Olympic arts fund could have long-term benefits 

Local artists could be in a position to profit after the B.C. government established a $5-million Olympic arts fund last month to support activities that will promote the 2010 bid.

"The fund will be used to sponsor and showcase B.C. artists," said West Vancouver-Garibaldi MLA Ted Nebbeling. "We want to make sure the funding is as broad as possible and promotes all art forms."

Nebbeling is the provincial government's minister of state for community charter and 2010 Olympic bid. He is also a former Whistler mayor and Whistler Resort Association director.

The Olympic arts fund will increase to $20 million over the next four years.

But Donna Milstein, a director of the fledgling Whistler Arts Council, said she has not heard from the provincial government about how the funds will be distributed.

According to Nebbeling, the funds have not yet been ear-marked for any particular activities but a subcommittee will be formed to deal with that task.

He said the arts fund will help create a flourishing arts and culture scene in the Sea-to-Sky region like the one that happened during Expo 86 in Vancouver.

"Expo had every cultural aspect – creative arts, street performances, concerts, opera," he said.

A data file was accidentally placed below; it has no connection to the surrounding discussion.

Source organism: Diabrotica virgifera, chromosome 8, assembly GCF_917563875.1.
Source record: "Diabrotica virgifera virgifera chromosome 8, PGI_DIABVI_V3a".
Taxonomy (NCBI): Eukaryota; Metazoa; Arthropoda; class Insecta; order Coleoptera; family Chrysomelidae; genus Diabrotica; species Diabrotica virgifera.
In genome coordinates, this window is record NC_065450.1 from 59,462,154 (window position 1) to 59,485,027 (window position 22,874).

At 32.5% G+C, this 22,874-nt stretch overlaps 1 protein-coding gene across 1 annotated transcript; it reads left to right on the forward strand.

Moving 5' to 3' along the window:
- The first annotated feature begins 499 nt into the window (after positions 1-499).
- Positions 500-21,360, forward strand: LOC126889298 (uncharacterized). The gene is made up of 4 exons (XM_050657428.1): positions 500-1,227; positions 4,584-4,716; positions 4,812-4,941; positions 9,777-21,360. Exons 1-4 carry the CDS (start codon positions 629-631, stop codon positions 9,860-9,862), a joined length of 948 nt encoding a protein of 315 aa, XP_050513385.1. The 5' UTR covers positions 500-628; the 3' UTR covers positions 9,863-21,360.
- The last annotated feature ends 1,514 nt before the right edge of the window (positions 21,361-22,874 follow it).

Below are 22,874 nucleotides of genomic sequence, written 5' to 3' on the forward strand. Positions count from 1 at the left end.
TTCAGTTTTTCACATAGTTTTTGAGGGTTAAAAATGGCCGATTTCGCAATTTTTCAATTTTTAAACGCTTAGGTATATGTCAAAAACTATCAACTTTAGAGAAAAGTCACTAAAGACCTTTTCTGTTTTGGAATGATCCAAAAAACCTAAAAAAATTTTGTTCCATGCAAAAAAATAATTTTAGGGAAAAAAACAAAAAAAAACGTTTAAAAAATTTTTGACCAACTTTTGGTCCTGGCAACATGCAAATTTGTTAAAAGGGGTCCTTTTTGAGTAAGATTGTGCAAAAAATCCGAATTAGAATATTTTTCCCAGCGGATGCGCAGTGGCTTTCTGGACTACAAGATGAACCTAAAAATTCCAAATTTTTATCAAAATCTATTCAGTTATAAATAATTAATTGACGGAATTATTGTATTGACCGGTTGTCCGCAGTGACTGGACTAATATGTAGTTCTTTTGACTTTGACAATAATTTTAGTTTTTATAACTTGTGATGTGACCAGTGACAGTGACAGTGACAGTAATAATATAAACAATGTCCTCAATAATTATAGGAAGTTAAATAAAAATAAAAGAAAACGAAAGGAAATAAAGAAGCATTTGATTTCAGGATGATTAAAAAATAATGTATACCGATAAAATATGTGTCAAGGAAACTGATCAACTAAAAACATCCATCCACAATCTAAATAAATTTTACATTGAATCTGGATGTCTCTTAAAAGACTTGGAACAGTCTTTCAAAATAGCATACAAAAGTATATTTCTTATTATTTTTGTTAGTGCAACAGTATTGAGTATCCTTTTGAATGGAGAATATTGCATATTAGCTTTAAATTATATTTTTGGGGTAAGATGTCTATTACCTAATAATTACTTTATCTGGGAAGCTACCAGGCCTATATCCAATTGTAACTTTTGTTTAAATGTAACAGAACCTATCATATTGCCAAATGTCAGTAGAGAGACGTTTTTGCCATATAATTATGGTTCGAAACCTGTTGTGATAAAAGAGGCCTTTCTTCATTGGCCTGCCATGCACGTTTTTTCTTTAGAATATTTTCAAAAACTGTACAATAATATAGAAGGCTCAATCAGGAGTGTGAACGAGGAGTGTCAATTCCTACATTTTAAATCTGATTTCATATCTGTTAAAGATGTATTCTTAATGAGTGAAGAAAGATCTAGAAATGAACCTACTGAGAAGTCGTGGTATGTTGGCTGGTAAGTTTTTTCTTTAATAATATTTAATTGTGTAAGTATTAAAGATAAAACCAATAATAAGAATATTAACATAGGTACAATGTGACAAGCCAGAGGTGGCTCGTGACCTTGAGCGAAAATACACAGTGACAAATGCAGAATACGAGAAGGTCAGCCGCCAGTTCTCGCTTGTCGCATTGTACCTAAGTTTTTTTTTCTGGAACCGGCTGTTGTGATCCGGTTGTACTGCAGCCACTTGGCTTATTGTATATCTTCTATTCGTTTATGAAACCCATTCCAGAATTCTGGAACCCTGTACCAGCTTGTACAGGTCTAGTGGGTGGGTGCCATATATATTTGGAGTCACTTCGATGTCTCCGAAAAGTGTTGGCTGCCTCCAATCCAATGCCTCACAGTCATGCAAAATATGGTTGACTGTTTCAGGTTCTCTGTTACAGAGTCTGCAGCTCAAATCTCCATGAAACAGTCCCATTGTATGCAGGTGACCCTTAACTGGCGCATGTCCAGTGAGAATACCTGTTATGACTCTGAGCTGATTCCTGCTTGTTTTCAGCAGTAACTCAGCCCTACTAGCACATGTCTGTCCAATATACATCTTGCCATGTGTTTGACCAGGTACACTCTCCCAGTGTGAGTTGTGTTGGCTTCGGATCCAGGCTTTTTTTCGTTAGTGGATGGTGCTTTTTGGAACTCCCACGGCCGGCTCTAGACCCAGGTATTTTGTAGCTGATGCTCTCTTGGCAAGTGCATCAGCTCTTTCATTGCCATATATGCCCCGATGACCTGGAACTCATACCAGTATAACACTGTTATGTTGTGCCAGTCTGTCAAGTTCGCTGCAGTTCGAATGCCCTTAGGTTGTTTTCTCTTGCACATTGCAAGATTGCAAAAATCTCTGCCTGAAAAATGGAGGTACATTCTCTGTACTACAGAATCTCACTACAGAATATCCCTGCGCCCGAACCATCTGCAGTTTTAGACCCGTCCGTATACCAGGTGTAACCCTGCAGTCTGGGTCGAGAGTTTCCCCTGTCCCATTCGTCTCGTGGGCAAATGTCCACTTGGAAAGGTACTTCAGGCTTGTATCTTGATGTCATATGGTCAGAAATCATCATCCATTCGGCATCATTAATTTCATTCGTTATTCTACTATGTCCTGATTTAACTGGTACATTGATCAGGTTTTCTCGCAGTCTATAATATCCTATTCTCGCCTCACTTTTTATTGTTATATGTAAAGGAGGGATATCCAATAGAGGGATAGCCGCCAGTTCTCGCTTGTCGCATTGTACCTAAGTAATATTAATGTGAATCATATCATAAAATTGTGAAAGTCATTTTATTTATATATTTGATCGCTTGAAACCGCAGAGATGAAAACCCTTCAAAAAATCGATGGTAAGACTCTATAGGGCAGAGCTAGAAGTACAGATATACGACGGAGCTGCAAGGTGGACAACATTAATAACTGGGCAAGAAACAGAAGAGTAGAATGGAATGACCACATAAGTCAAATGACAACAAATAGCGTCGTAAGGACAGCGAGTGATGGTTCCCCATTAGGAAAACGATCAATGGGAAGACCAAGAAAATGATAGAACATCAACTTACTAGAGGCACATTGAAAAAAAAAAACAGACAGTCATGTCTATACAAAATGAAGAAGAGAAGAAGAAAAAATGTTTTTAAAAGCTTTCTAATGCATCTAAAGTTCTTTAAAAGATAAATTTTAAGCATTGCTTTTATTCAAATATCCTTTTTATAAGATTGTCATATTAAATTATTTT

The arts fund could also have some long-lasting effects on the Whistler region's tourism industry.

"Tourists won't be coming here just to experience the geography," said Maureen Douglas, owner of a Whistler-based event management company. "They want a cultural experience and that could have lasting impacts on individuals and the community as a whole."

Douglas was involved in arts programming at the 1988 Calgary Olympics, which was run along a cowboy theme.

She said those Olympic Games have provided a long-term benefit for that city's arts and culture scene.

"Downtown Calgary's Olympic plaza has turned into a vibrant gathering place and Stampede attendance has gone up every year since," she told Pique Newsmagazine.

According to Douglas, the 2010 bid could be used to showcase the Whistler region's native cultures and burgeoning visual artists.

"The Olympic bid will provide a chance to showcase local talent and culture to the rest of the world," she said.

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